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Zeeth

Florida sea grape

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Zeeth

I've seen some wonderful sea grape trees at the beach and a friends house. I don't really like the hedge look, but I love the look of them when they are pruned into a tree. They give such great shade and are great climbing tree. Anyone else like this look?

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epicure3

Don't even get me started....my favorite tree to be sure.

What I have discovered is that the Coccoloba Uvifera tends to be a sprawling shrub near the ocean and more of a tree inland in Z10. I have 2 that are of the sprawling shrub nature, more than likely due to our California climate. However, they are starting to form a semblence of a trunk, which is not a good sign based on where they are planted. If you search this site, you will find a few pictures of some giant seagrapes (as trees) in Central Fla.

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Dave-Vero

On the Florida Atlantic coast, they are strictly a beach species, and historically, they were regularly burned in lightning-set fires. The dune vegetation was surprisingly flammable. The South side of Sebastian Inlet, site of several prescribed burns, gives an idea of how things once looked.

Sea grapes are also vulnerable to bad freezes.

In cultivation, one look is to trim them as a fairly low hedge while allowing some stems to grow up then branch out. You get a layer-cake look. The Silver Pavillon in Kyoto has a giant hedge something like that.

post-275-1247720228_thumb.jpg

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epicure3

Those hedges really don't look like Seagrape, do they? I would also doubt that they would survive in Kyoto, unless they are indoors?

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Eric in Orlando

Its one of my favorites. Its so exotic looking, nothing beats a large, open tree sized specimen.

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rozpalm

Dave, I know what you are talking about. I see hedges in the more upscale areas around town grown like the ones your picture. Its an interesting look.

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bubba

This is the way Zeeth and Epic like them:

Picture418.jpg

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bubba

And to show a little wood:

Picture417.jpg

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fastfeat
Those hedges really don't look like Seagrape, do they? I would also doubt that they would survive in Kyoto, unless they are indoors?

My thought as well. I think those might be a Ligustrum or Viburnum species.

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Zeeth
This is the way Zeeth and Epic like them:

Picture418.jpg

Yup! How old do they have to be (approximately) before they start to look like a tree, as opposed to a shrub.

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epicure3
And to show a little wood:

Picture417.jpg

That's what I'm talkin' about. Suh-weet.

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epicure3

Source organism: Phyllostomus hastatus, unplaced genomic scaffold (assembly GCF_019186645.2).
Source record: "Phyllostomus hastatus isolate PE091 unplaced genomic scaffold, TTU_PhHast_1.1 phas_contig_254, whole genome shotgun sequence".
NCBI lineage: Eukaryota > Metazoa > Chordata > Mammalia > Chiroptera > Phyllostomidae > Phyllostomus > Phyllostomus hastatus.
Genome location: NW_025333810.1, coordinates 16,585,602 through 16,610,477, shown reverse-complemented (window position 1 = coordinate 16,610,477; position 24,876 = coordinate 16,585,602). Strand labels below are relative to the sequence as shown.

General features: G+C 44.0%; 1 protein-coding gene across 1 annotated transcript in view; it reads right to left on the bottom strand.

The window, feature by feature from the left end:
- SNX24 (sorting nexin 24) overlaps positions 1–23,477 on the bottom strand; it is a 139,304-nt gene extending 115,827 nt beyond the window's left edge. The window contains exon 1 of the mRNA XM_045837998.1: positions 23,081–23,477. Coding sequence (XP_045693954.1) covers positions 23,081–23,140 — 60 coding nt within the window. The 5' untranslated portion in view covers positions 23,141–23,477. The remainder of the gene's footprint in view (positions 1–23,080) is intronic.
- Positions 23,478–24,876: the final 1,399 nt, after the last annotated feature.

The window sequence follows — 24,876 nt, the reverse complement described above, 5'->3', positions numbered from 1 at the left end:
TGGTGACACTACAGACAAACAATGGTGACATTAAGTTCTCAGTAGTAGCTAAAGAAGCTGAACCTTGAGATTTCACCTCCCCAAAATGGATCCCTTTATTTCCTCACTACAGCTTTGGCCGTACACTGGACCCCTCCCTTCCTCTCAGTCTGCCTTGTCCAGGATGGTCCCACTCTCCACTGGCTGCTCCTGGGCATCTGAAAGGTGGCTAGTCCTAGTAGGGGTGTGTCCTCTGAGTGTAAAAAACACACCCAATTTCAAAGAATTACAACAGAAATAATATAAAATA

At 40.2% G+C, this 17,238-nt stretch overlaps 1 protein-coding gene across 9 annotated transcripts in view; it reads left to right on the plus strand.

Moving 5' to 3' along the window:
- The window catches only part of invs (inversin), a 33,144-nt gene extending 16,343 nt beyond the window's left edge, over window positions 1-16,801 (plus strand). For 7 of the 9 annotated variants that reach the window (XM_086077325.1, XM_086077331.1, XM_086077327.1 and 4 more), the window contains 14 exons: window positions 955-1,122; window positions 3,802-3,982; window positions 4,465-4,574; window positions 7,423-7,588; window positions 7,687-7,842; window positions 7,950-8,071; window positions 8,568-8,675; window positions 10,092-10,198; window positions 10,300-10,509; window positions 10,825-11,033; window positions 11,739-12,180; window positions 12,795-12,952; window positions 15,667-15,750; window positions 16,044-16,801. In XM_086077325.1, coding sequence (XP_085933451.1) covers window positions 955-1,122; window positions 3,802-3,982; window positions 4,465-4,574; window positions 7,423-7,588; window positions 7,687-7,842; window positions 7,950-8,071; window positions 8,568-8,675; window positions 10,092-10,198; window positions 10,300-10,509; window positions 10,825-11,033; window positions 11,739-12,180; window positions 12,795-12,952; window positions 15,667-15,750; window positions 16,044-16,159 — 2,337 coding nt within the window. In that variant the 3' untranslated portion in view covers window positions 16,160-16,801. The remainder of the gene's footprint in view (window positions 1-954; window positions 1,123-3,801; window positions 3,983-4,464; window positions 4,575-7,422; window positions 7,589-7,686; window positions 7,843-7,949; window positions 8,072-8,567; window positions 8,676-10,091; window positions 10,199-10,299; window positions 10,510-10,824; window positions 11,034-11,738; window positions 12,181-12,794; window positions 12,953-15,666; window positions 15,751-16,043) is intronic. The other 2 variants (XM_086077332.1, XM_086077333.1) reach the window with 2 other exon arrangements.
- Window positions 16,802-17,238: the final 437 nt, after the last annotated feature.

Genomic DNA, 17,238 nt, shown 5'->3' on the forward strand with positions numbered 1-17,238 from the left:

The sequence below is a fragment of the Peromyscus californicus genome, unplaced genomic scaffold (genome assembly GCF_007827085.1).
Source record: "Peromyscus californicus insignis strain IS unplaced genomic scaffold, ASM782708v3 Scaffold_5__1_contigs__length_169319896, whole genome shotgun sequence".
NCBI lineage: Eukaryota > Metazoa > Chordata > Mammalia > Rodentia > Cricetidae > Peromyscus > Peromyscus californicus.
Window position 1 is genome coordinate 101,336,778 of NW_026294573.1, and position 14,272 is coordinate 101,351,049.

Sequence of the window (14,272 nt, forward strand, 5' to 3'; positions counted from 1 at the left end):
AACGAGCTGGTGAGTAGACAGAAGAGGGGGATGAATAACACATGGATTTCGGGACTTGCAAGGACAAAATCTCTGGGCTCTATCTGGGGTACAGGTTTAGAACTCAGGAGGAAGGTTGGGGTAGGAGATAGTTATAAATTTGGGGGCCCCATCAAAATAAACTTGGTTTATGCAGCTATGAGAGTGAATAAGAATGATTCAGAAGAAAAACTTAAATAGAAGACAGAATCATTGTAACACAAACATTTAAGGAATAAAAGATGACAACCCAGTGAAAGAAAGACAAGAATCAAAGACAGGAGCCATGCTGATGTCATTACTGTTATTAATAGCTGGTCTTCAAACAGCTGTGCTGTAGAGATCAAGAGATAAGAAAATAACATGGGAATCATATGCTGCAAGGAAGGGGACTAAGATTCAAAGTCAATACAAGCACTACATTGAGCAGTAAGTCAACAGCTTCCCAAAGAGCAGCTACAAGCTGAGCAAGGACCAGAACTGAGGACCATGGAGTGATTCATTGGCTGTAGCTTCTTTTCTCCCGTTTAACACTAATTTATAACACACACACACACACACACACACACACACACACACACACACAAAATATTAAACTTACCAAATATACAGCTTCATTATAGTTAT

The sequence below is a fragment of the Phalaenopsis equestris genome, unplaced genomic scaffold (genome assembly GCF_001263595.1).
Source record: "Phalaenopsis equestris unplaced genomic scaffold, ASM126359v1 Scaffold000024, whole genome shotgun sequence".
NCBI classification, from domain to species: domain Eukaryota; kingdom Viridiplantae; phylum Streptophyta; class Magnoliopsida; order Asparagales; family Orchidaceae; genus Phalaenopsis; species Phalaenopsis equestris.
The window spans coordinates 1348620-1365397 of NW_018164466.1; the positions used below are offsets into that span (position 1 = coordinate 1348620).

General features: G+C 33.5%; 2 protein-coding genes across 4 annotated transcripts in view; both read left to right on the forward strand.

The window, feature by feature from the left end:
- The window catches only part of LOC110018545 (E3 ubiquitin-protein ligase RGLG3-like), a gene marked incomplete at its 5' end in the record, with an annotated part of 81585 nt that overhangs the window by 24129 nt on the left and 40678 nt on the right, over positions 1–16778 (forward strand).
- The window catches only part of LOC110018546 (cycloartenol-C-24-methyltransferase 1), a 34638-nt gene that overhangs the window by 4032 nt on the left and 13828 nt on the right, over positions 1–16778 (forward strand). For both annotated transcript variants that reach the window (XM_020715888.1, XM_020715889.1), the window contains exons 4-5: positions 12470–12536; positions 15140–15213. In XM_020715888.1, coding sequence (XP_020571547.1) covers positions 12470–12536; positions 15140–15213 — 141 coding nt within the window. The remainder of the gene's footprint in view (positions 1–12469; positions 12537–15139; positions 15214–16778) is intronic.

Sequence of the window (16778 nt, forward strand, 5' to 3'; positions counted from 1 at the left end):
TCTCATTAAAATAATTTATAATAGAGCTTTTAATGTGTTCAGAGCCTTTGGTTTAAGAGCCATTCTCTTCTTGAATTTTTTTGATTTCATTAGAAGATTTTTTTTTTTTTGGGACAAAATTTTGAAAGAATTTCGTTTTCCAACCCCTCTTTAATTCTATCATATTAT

Yup! How old do they have to be (approximately) before they start to look like a tree, as opposed to a shrub.

I don't know but I can tell yoou that if you prune the largest branches while young, it will probably not develop into a tree.

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Big Tex
I've seen some wonderful sea grape trees at the beach and a friends house. I don't really like the hedge look, but I love the look of them when they are pruned into a tree. They give such great shade and are great climbing tree. Anyone else like this look?

We love them. Brought some seeds back from Miami and planted them about 3 years ago and I have a nice 6 foot Sea Grape in a pot. Don't know if it will make it hear but I may plant it a try in a year or so.

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epicure3
We love them. Brought some seeds back from Miami and planted them about 3 years ago and I have a nice 6 foot Sea Grape in a pot. Don't know if it will make it hear but I may plant it a try in a year or so.

They don't like frosts or freezes but grow back extremely quickly in the spring if damaged. I don't know if you would get a large tree out of a damaged, young plant. Interesting question.

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Dave-Vero

In Florida, sea grapes are native only about as far north as Daytona Beach. They would likely persist as 'perennials' with a bit of care farther north.

I need to take a photo of a two-layer sea grape in a local beach park. Because sea grapes grow rather fast and are well-adapted to recovery from damage, they survive severe pruning quite well, whether it's occasional whackings or incessant poodling.

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Zeeth

They had 3 gallon ones today at Wally world for $4.50. I picked up the most tree like specimen, has some nice gray wood with good character. I'm wondering where to plant it to give it full tree potential, I'm thinking in the front yard in the mulch bed close to the street. I'll put up pics after I plant it.

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Big Tex
They don't like frosts or freezes but grow back extremely quickly in the spring if damaged. I don't know if you would get a large tree out of a damaged, young plant. Interesting question.

I talked to a guy in the SE part of Houston that say he has one in his yard that is a few years old. He says it has done well. We get slightly colder here in the NW part of Houston. Gives me hope anyway.

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